In the context of global economic recession, fear has become institutionalized in many organizations, both in the private and public sectors. Board directors are under pressure from shareholders, senior executives are attempting to maintain sales in a nervous market and many people are concerned about job security and maintaining their living standards. The Psychology of Fear in Organizations shows how fear manifests itself in large organizations, how it impacts on the workforce and how by reducing our willingness to take risks and to innovate, it can inhibit economic growth and innovation, at both an individual and corporate level.
The Psychology of Fear in Organizations examines the psychological barriers to innovation and presents initiatives to loosen the paralysis caused by the economic downturn. It presents psychological theory in an accessible way to provide a better understanding of the needs and fears of people and how they can be supported to improve productivity and innovation. Online supporting resources include lecture slides on how to harness fear to fuel innovation.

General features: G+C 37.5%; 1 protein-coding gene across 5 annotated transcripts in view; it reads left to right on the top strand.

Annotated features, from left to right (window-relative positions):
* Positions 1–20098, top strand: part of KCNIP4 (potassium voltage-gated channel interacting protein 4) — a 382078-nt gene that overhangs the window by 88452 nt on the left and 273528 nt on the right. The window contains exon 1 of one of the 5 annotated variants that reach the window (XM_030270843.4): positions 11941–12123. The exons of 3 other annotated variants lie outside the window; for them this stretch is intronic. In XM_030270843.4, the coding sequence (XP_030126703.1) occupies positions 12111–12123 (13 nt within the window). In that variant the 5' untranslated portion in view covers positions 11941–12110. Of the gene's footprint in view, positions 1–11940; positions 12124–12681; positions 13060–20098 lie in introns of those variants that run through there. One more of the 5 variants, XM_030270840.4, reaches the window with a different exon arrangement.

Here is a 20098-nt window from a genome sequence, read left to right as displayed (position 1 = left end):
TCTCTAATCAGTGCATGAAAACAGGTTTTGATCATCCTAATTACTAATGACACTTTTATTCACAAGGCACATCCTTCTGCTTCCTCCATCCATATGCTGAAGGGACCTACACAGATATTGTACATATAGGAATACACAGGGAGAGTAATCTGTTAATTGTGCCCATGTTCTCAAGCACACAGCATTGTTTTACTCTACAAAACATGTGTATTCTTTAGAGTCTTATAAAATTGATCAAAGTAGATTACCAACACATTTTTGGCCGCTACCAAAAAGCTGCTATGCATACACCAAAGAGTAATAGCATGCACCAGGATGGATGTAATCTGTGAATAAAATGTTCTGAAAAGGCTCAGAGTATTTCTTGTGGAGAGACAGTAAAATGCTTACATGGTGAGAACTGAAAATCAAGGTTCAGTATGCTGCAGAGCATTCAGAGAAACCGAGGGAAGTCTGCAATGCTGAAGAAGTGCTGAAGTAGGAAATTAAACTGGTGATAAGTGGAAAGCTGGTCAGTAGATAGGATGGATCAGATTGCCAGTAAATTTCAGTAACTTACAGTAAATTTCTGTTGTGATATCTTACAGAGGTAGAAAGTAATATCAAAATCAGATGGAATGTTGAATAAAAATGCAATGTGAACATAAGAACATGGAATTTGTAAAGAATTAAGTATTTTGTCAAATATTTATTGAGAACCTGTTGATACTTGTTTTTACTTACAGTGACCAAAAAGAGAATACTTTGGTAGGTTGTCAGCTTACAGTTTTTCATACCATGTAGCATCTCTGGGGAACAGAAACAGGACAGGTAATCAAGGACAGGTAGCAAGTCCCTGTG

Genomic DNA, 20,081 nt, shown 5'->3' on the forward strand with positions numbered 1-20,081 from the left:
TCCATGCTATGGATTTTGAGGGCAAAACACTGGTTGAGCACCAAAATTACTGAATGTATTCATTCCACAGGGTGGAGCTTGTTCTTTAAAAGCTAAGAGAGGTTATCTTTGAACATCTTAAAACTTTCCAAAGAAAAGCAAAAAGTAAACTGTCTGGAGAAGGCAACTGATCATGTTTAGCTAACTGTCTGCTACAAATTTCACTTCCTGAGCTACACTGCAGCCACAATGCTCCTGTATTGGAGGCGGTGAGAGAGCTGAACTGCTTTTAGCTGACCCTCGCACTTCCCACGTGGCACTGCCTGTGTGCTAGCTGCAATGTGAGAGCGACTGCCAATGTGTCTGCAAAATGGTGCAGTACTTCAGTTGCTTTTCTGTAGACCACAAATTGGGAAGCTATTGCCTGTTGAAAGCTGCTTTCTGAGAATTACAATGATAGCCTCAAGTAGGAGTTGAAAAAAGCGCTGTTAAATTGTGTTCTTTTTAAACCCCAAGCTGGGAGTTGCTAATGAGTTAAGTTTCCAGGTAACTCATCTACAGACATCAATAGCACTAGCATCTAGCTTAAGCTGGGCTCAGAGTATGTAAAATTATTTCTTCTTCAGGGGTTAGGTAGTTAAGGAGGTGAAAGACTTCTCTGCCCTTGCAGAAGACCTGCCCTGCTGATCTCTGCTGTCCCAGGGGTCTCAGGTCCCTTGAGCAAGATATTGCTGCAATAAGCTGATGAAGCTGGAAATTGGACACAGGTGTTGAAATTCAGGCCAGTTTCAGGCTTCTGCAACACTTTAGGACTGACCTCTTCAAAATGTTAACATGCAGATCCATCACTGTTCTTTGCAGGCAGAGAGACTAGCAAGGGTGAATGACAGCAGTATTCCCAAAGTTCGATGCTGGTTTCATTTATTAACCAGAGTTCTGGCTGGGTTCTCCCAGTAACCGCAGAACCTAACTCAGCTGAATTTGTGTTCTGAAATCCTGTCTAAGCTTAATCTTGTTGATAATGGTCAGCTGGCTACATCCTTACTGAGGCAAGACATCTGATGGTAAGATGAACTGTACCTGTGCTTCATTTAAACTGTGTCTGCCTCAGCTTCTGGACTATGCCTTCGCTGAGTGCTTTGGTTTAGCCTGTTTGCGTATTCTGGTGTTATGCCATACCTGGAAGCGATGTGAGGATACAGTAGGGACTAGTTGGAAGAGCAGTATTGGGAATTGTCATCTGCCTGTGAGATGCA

Whatever the root of fear at the workplace, high-quality leadership - which sees employees as humans, trusts them to be professional and empowers them - seems to be necessary to ensure that such fear does not compromise innovation and productivity. I hope that leaders of academic/corporate organizations read this book and ponder about the environments they are creating at the workplace.